Do you know why he came back to the house of Mrs. De Guzman?cralawlibrary
Yes. He returned the money to me because - he cancelled his copy of the receipt and I was advised to tell Mrs. [De] Guzman to return the OR to their office.9
The foregoing testimony was even corroborated by Mrs. De Guzman in her sworn affidavit dated May 8, 1989.
We are inclined to give Arigoring's testimony the weight and credence the Labor Arbiter gave it. She is a disinterested witness who had no stake whatsoever in the outcome of this case. Arigoring and Mrs. De Guzman had no relation to private respondent. We find no reason why they would risk criminal sanction for perjury and waste time and energy to lie in behalf of private respondent, both were only testifying to the truth.
The petitioner insists private respondent misappropriated the
P2,540.90 by writing the word "cancelled" on the face of the duplicate yellow copies of the receipts and then writing on the control billing assigned sheet the words "attended contacted Mrs." To our mind, far from incriminating private respondent, these acts support private respondent's claim that he did not misappropriate but indeed returned the money. It was private respondent's way of rectifying an error, by canceling the receipts he mistakenly issued for an insufficient payment and thereafter returning on the very same day the money he received.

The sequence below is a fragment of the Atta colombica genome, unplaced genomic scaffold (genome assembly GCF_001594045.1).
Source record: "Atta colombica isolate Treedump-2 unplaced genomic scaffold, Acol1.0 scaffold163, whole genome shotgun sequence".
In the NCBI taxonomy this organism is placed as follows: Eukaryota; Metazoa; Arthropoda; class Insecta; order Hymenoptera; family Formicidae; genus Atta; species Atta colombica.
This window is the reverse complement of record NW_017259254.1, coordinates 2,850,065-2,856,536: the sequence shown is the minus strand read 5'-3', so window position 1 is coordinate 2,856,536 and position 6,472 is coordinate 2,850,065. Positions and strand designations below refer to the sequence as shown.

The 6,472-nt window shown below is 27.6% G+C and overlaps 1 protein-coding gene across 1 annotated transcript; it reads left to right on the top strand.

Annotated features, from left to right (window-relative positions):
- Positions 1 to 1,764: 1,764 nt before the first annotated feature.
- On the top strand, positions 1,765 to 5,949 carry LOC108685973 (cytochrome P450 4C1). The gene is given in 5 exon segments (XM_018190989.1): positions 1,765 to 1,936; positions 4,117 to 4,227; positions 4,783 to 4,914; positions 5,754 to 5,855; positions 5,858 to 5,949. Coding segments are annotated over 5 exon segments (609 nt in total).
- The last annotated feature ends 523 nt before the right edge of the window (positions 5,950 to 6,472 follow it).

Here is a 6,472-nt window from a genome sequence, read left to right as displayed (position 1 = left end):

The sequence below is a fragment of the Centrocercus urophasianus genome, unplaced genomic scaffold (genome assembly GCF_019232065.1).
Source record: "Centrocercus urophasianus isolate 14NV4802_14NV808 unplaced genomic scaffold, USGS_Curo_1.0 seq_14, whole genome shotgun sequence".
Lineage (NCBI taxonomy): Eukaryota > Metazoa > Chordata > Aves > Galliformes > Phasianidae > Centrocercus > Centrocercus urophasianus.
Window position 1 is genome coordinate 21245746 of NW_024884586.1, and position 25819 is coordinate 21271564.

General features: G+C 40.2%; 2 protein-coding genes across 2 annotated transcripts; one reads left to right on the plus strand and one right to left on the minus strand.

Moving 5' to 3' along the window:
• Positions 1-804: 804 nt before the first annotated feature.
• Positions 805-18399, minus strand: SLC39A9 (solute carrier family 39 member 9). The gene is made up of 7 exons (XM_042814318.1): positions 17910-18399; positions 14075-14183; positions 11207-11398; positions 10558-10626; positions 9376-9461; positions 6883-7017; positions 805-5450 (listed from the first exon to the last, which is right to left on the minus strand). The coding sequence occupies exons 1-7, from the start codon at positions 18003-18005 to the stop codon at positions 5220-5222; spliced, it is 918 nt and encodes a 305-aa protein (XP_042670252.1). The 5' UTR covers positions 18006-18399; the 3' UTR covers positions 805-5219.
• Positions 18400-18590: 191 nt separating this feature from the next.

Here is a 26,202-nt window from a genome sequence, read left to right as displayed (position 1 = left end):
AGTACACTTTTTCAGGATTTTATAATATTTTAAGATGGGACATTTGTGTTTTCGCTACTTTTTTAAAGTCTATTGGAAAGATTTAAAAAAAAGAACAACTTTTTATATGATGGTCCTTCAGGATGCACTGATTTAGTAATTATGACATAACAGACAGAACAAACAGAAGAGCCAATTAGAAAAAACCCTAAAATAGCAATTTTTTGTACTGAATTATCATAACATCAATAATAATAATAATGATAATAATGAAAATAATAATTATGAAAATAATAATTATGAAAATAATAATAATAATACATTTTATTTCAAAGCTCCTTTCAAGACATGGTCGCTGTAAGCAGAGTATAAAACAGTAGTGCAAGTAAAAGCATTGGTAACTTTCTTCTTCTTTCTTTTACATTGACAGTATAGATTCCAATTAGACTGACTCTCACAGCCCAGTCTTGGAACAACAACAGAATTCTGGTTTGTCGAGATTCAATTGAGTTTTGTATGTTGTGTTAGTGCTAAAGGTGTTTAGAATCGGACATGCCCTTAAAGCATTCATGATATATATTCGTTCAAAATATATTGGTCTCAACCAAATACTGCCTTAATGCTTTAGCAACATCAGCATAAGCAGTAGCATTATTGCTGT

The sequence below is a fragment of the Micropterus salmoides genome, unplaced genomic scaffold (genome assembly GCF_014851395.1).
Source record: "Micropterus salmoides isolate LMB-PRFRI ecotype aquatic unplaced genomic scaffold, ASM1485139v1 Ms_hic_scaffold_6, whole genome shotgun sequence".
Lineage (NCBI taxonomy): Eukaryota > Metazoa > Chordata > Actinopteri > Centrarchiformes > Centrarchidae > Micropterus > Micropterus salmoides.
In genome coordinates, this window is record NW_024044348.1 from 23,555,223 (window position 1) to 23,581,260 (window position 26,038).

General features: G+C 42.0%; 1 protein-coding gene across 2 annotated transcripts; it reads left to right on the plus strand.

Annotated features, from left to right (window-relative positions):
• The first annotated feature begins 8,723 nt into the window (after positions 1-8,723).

We find a flaw in petitioner's assertion that private respondent's reconnecting the electric service, although the payment was insufficient, was an indication that he misappropriated petitioner's funds. As pointed out by the Labor Arbiter, petitioner did not adduce any evidence that private respondent caused the said reconnection. The assertion has no probative value unless proven. When private respondent cancelled the receipts, the petitioner should have been put on notice that there was something unusual, before it allowed the reconnection.
In dismissal cases, the employer carries the burden of proving that the dismissal is in order. Article 277 (b) of the Labor Code states in no uncertain terms: